Murray, KY – The Alabama Rig is heating up fishing on Kentucky Lake. Hear more in this week's FLW Fishing Report by Scott Ellison.
Scott Ellison here, with the FLW Weekly Report. Cold weather, hot fishing is the way to describe January on Kentucky Lake.
I hate to keep harping on it, but the Alabama rig is still the most productive setup on Kentucky Lake. It's chilly, it's windy, but 3- to 6-pound bass are just going nuts for swimbaits being pulled on Alabama rigs. One of the FLW pros, Stacey King of Missouri, tried his luck on the lake the other day and really loaded the boat. Stacey was using one of the three-bait models that are compliant with Tennessee regulations.
Eric Benson, at Benson's Sporting Goods, says the five-bait rigs that Mann's bait company markets, and a locally made three-bait unweighted model, are his best sellers now. Guys are rigging them with eighth-ounce heads and 3 - to 5-inch swimbaits or even swimming grub tails, and fishing them on rocky points or gravel bars. Cast it out, wind it in, that's all there is to it. Oh, yeah, there has to be bass where you're fishing it, but hopefully you already figured that out.
Some states ban the Alabama rig because they have restrictions on having more than one lure at a time in the water. Other states, such as Tennessee, allow only three baited hooks at a time. And still other states, such as Kentucky, don't put any limitations on it. Instead it limits the number of bass you can keep per day, and figures that's got all the important bases covered.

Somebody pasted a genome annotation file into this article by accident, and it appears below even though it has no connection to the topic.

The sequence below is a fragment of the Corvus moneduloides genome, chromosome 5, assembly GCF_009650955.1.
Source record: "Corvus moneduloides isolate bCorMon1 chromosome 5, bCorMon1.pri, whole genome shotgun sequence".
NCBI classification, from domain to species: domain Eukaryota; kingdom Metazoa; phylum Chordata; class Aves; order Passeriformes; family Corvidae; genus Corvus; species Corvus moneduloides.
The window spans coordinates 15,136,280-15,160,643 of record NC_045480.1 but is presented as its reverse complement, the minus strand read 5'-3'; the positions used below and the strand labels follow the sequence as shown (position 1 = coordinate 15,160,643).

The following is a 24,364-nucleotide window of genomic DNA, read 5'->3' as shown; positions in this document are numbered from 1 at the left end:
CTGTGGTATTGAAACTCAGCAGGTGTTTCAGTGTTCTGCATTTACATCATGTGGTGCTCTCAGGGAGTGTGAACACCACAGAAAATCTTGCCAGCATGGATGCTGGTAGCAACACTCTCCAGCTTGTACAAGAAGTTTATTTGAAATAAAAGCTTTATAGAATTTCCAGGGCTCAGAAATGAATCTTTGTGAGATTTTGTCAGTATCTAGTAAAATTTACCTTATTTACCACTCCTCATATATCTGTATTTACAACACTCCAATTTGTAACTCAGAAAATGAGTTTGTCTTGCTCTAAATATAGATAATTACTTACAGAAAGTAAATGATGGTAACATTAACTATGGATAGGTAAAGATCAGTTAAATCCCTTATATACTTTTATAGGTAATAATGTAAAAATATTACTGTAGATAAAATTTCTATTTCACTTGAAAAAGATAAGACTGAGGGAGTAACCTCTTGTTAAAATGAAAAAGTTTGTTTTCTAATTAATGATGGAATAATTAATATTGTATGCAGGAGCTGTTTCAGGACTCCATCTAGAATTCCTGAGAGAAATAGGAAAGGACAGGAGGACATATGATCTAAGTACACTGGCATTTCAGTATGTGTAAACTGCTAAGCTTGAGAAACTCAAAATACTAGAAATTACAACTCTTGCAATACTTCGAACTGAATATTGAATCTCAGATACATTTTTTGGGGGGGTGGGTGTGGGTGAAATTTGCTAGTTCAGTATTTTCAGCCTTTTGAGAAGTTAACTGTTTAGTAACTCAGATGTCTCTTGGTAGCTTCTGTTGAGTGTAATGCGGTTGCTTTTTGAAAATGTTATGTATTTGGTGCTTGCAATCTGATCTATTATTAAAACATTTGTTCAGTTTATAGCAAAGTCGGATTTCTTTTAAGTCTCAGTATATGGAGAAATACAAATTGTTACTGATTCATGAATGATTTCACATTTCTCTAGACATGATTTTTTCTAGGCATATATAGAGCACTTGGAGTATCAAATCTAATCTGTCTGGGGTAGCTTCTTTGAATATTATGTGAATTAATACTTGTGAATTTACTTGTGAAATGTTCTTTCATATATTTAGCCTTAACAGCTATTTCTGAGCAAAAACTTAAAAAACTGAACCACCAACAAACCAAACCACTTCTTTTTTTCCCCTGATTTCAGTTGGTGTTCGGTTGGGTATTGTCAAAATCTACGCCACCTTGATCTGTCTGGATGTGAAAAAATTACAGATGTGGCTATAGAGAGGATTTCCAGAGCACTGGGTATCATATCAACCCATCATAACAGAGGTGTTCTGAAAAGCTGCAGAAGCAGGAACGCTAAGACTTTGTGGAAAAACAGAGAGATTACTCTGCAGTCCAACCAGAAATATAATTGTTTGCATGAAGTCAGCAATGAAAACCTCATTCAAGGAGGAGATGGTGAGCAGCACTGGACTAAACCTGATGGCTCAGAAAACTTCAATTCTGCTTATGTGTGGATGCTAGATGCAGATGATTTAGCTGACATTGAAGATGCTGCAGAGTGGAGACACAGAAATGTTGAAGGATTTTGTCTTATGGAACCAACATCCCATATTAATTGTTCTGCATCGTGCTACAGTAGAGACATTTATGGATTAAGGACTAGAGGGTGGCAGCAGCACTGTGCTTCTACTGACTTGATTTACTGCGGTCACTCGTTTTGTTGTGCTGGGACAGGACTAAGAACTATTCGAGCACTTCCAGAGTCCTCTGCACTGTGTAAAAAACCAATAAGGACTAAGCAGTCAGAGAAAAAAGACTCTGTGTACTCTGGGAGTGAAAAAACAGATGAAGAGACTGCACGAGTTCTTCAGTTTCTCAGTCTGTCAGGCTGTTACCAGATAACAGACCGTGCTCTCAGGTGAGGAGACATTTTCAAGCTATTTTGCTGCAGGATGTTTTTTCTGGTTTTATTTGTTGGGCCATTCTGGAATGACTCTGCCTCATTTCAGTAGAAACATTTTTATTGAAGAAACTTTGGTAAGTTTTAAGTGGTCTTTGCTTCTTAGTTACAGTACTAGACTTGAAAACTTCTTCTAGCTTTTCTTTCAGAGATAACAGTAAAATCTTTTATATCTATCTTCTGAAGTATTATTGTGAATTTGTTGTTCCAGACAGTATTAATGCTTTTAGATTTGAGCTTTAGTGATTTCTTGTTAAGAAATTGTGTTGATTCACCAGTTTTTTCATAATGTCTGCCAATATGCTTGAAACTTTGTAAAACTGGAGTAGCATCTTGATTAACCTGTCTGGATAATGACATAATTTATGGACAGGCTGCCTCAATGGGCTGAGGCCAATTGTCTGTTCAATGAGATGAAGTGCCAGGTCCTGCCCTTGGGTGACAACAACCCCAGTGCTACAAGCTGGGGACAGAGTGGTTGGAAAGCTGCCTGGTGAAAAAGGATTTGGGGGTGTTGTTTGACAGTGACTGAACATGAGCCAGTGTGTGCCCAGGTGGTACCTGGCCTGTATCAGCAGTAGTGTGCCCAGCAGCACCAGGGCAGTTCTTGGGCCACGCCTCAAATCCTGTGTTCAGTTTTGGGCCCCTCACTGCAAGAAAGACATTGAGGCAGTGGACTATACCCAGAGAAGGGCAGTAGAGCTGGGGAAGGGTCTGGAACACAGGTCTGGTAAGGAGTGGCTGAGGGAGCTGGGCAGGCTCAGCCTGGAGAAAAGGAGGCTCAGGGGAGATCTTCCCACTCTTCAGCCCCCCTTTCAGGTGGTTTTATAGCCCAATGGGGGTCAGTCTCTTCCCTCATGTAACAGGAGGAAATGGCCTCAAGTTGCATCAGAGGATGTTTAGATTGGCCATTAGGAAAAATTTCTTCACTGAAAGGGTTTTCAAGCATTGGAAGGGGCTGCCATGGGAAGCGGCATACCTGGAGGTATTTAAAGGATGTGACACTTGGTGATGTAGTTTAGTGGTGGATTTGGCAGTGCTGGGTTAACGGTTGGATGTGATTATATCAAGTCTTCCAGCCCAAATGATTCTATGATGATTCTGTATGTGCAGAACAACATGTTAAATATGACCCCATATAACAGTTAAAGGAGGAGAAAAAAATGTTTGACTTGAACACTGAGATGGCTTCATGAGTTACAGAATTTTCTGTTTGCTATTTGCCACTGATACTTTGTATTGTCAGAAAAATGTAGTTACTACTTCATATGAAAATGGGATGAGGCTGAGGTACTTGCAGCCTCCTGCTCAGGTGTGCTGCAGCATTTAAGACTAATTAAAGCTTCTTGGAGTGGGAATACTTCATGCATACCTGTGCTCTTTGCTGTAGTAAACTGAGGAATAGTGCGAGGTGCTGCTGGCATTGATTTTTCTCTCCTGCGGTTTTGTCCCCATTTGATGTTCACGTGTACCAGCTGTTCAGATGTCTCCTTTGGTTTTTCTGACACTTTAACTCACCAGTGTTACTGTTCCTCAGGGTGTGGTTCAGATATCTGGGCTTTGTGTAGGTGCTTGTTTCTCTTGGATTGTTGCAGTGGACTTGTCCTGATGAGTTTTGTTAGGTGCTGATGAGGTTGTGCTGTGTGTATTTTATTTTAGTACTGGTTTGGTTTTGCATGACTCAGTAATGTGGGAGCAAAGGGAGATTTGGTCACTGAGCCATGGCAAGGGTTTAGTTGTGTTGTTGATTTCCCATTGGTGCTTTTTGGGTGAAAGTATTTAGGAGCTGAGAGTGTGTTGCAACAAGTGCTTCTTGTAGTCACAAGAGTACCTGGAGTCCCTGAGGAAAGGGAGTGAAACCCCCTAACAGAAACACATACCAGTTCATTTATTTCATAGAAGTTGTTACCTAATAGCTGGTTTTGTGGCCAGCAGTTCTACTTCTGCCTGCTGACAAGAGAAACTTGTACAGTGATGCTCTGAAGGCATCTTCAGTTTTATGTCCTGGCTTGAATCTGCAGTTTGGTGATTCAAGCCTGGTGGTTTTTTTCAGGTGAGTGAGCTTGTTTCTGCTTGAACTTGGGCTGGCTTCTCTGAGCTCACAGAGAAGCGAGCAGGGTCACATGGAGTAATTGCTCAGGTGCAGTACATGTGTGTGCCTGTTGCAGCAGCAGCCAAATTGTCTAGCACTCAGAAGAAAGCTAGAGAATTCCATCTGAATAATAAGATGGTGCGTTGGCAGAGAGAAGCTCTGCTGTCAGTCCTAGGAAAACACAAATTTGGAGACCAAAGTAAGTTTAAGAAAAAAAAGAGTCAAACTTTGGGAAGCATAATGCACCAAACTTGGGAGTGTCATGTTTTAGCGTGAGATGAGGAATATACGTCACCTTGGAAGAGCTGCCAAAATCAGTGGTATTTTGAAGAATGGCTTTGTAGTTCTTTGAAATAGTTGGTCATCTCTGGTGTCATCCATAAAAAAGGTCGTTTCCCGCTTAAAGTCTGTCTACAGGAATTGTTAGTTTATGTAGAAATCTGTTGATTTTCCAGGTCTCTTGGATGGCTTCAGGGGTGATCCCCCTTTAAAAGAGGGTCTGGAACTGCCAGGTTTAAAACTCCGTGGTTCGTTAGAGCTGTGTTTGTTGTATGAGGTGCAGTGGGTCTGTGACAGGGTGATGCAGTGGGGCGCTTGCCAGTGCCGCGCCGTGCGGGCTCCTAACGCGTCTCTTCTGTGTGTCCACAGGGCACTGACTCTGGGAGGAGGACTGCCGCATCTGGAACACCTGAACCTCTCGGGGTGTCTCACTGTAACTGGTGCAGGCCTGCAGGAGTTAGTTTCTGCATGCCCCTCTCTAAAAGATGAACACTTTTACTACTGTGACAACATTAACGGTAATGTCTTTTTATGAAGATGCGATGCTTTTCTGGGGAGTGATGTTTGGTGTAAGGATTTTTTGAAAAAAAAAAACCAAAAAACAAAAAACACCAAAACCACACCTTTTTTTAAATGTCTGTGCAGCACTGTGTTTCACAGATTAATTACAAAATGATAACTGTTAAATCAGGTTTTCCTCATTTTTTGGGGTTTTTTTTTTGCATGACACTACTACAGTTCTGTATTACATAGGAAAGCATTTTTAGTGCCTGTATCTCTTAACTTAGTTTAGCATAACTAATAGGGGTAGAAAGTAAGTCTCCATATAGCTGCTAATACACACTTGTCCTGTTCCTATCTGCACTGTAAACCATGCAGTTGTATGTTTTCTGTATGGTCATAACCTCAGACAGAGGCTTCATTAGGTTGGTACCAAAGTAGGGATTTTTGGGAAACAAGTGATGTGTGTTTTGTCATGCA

Grassroots fishermen have mixed feelings about the Alabama rig. Some think it might hurt fishing, while others think it's just another approach to try at certain times of the year. I've heard those stories of some guys catching two or three bass at a time on it, but mostly you just catch one bass at a time. The fact remains that the Alabama rig works great wherever it's legal and wherever shad are the main forage. Because that's the case, either everybody should be able to fish with the Alabama rig, or nobody should be able to fish with it. Use it or don't use it; your choice. At present, the jury is still out on the effects of the Alabama rig on bass populations, but if fishery managers aren't too concerned about it, why should fishermen be? If it's okay to put out a lot of baits at one time on a spider rig for crappies, what's the big deal about the Alabama rig? And that's my two cents' worth.
Switching over to crappies and spider rigs, some good catches are coming in from the 12- to 16-foot depths around brush piles. As has been the case for several weeks, small tube jigs and grubs are producing some nice 20-fish limits. This is shaping up to be a really good crappie-fishing season this year, if we don't have the bad flooding like we had last spring. Keep your fingers crossed.
This is Scott Ellison, signing off for FLW, and reminding you that the world is full of great starters, but poor finishers. Whatever you start well, finish well.
Scott Ellison is a lifelong fisherman and FLW College Fishing Promotions Manager.